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Plan For Your Unexpected Income


Kind of a weird post title huh? Most of the time, us personal finance people are telling you to save up for those unplanned expenses, but now I’m telling you to plan for unexpected income? I sure am. Let me explain. Every year, individuals and couples around the world receive money that they never expected to have. Since they weren’t expecting it, they really had no plans of what they should do with it, which typically means that they blow it on something that’s totally irresponsible and will never see that money again.

Types of Unexpected Incomes

I bet you might think that you’ll never receive unexpected cash in your life, but it is actually pretty common. Here are a few examples of ways that you’ll see a windfall of money:

  1. Income Tax – Sure, you might be expecting some money back, but what if you think you’ll only receive a check for $500 and it turns into $2,000? Chances are that you’ll blow it all, just like you would have with the $500.
  2. Inheritance – Unexpected deaths in the family are tragic, but they often come with some extra money for you and your siblings. After the split, you might be left with $5,000, $20,000, or maybe even $100,000. No matter what the amount is, you should have a plan of what to do with the money.
  3. Bonus – With the economy bouncing back, bonuses may be in your future again. Since you most likely haven’t received a bonus these past few years, this year might produce that unexpected income.
  4. New Job Signing – New jobs are available once again and they can offer some signing bonuses as well. This might be an unexpected offer from your new job, so you want to make sure you have a plan in case it is.

How to Write Up Your Plan

Just like you have a budget for your regular income, you should have a written plan for your unexpected income as well. So how should you do this? It’s pretty simple really. If you have a significant other, sit down with them and discuss what you might like to do with your extra money should you experience a windfall. Together, you just need to come up with a list and write down the amount for each item. Here’s an example of what I might put on my list:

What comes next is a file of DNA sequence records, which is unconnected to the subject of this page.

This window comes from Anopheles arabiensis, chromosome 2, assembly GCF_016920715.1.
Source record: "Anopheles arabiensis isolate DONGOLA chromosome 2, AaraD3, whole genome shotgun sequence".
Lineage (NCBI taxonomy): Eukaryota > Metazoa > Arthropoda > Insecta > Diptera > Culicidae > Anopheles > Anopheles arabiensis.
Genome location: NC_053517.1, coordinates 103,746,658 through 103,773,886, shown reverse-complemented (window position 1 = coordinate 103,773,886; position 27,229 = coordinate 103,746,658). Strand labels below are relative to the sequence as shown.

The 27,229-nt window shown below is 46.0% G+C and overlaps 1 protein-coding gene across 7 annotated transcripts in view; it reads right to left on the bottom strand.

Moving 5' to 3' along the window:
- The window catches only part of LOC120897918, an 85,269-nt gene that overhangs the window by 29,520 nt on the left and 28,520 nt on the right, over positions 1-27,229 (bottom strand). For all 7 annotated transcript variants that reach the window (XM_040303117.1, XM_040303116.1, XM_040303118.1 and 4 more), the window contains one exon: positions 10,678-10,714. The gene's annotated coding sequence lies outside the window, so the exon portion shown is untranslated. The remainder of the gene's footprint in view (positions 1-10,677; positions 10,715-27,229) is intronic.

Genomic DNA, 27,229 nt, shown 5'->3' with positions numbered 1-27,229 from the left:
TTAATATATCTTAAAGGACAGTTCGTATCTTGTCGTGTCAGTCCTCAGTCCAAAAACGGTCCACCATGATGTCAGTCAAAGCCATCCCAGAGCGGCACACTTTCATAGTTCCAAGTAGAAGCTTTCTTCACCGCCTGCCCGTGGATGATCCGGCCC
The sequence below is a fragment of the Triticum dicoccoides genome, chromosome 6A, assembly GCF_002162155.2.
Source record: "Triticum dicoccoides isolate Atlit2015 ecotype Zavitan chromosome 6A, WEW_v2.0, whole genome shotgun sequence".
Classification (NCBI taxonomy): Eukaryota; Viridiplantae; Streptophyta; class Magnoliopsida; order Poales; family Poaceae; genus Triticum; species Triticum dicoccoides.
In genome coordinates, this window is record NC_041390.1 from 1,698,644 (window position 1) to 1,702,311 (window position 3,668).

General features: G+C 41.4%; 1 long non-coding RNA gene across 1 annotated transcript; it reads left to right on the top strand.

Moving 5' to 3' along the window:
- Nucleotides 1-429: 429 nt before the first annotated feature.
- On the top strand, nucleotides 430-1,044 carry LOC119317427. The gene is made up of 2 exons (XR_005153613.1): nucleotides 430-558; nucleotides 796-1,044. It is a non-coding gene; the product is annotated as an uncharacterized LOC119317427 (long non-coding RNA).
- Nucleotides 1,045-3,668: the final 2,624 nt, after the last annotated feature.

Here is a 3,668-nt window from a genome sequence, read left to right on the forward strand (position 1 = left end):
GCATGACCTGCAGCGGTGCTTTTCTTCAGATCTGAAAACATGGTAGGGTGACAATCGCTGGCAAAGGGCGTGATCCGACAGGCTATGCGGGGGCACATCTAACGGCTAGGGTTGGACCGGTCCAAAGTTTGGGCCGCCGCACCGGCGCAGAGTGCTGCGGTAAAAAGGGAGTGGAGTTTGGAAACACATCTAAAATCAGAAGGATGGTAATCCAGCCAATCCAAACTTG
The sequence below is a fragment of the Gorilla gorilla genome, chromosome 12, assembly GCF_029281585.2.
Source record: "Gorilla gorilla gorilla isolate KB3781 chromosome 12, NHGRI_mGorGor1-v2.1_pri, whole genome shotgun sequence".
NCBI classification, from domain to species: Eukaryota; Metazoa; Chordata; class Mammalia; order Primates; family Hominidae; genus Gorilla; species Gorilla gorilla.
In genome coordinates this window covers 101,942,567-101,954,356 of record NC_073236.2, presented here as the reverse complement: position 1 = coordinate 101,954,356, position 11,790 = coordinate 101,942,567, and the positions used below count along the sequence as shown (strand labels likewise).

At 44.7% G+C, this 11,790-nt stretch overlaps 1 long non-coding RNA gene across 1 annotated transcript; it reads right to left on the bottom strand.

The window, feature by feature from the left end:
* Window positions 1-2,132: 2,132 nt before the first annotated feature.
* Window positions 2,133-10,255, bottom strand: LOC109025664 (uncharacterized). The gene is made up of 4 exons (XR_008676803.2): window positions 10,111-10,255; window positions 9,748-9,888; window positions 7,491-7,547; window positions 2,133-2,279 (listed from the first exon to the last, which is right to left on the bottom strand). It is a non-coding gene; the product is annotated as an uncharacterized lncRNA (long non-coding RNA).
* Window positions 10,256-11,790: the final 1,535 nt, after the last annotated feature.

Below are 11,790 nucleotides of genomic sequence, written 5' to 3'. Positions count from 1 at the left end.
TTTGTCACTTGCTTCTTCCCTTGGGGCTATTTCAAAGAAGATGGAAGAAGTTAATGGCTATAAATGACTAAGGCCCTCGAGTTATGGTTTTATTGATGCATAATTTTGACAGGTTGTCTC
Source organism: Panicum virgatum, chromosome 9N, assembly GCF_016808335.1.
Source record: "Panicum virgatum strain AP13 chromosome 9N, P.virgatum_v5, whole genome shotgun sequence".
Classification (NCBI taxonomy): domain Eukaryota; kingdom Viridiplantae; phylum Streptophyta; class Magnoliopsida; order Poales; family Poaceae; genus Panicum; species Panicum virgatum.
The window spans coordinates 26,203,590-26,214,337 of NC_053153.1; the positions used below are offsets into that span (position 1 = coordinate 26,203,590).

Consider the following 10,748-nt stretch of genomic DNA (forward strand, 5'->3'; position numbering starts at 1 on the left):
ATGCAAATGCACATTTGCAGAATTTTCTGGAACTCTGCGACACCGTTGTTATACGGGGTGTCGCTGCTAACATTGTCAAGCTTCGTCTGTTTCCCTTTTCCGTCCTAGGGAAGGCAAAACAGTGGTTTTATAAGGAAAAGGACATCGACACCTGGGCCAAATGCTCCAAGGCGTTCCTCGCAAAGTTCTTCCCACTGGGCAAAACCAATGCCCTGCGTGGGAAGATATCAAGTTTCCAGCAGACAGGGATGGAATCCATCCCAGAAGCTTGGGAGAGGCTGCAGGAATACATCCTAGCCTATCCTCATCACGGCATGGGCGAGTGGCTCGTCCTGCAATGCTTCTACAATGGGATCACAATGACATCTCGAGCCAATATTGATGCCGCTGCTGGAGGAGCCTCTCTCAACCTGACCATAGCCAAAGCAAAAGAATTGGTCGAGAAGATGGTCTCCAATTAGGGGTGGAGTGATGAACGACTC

1. Furniture for the porch – $400
  2. Bedroom dresser – $300
  3. Painting the house – $2,300
  4. Landscaping – $1,000
  5. New windows – $2,000
  6. Paying off the mortgage – $54,300
  7. Nicer car – $8,000
  8. Down-payment for investment property – $30,000

Ok, so that’s my list. Let’s say I receive $3,000 in tax returns (and I plan on receiving zero). The natural reaction for me would be to head out to the country club and buy a year-long membership. Whew, that would be sweet. But, that would be an emotional decision. Since I have already made my list, I can calmly consult it and find out where the “level-headed me” would put the money. With $3,000, it looks like I can buy that porch furniture that I’ve been wanting, the bedroom dresser, and I can paint the house! If I would have received $4,000, then I would have moved down the list to #4 and would also pay for some landscaping. This is a great way to make good use of the money that you never thought you would have.

I showed you my list, how about you show me yours! I’d love to see your lists in the comments below. 🙂



My name is Derek, and I have my Bachelors Degree in Finance from Grand Valley State University. After graduation, I was not able to find a job that fully utilized my degree, but I still had a passion for Finance! So, I decided to focus my passion in the stock market. I studied Cash Flows, Balance Sheets, and Income Statements, put some money into the market and saw a good return on my investment. As satisfying as this was, I still felt that something was missing. I have a passion for Finance, but I also have a passion for people. If you have a willingness to learn, I will continue to teach.